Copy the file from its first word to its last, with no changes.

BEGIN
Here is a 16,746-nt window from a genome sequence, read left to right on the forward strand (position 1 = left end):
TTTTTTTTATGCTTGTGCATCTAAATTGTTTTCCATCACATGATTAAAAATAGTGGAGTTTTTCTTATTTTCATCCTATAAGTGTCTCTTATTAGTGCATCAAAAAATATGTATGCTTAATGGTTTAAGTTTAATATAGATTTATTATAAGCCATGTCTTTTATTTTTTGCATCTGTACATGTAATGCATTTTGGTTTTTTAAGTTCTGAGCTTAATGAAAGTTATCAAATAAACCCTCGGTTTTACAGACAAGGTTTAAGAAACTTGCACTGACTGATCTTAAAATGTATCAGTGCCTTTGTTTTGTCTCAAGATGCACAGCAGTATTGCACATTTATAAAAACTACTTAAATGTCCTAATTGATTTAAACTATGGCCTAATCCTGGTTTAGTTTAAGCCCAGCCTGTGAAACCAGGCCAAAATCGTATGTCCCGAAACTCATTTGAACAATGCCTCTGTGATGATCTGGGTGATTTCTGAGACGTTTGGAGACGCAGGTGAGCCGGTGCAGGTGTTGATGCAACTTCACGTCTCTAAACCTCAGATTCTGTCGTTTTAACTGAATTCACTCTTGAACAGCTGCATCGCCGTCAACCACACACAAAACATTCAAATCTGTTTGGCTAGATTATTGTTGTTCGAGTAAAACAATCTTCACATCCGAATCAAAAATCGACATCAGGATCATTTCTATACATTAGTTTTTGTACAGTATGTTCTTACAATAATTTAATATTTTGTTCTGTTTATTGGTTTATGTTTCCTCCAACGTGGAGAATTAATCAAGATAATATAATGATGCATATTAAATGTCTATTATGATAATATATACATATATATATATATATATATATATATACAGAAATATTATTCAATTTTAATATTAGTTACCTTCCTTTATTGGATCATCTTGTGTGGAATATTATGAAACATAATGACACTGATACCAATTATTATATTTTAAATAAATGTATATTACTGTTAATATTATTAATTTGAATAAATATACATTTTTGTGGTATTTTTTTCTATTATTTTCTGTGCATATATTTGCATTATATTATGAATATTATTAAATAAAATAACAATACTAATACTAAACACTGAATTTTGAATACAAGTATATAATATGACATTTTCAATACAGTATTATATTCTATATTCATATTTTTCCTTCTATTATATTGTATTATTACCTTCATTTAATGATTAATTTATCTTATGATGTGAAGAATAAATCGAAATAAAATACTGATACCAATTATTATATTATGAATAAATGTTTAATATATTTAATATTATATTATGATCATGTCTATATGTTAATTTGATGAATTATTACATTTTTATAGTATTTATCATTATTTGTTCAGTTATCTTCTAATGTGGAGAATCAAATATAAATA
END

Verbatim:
Here is a 16,746-nt window from a genome sequence, read left to right on the forward strand (position 1 = left end):
TTTTTTTTATGCTTGTGCATCTAAATTGTTTTCCATCACATGATTAAAAATAGTGGAGTTTTTCTTATTTTCATCCTATAAGTGTCTCTTATTAGTGCATCAAAAAATATGTATGCTTAATGGTTTAAGTTTAATATAGATTTATTATAAGCCATGTCTTTTATTTTTTGCATCTGTACATGTAATGCATTTTGGTTTTTTAAGTTCTGAGCTTAATGAAAGTTATCAAATAAACCCTCGGTTTTACAGACAAGGTTTAAGAAACTTGCACTGACTGATCTTAAAATGTATCAGTGCCTTTGTTTTGTCTCAAGATGCACAGCAGTATTGCACATTTATAAAAACTACTTAAATGTCCTAATTGATTTAAACTATGGCCTAATCCTGGTTTAGTTTAAGCCCAGCCTGTGAAACCAGGCCAAAATCGTATGTCCCGAAACTCATTTGAACAATGCCTCTGTGATGATCTGGGTGATTTCTGAGACGTTTGGAGACGCAGGTGAGCCGGTGCAGGTGTTGATGCAACTTCACGTCTCTAAACCTCAGATTCTGTCGTTTTAACTGAATTCACTCTTGAACAGCTGCATCGCCGTCAACCACACACAAAACATTCAAATCTGTTTGGCTAGATTATTGTTGTTCGAGTAAAACAATCTTCACATCCGAATCAAAAATCGACATCAGGATCATTTCTATACATTAGTTTTTGTACAGTATGTTCTTACAATAATTTAATATTTTGTTCTGTTTATTGGTTTATGTTTCCTCCAACGTGGAGAATTAATCAAGATAATATAATGATGCATATTAAATGTCTATTATGATAATATATACATATATATATATATATATATATATATACAGAAATATTATTCAATTTTAATATTAGTTACCTTCCTTTATTGGATCATCTTGTGTGGAATATTATGAAACATAATGACACTGATACCAATTATTATATTTTAAATAAATGTATATTACTGTTAATATTATTAATTTGAATAAATATACATTTTTGTGGTATTTTTTTCTATTATTTTCTGTGCATATATTTGCATTATATTATGAATATTATTAAATAAAATAACAATACTAATACTAAACACTGAATTTTGAATACAAGTATATAATATGACATTTTCAATACAGTATTATATTCTATATTCATATTTTTCCTTCTATTATATTGTATTATTACCTTCATTTAATGATTAATTTATCTTATGATGTGAAGAATAAATCGAAATAAAATACTGATACCAATTATTATATTATGAATAAATGTTTAATATATTTAATATTATATTATGATCATGTCTATATGTTAATTTGATGAATTATTACATTTTTATAGTATTTATCATTATTTGTTCAGTTATCTTCTAATGTGGAGAATCAAATATAAATA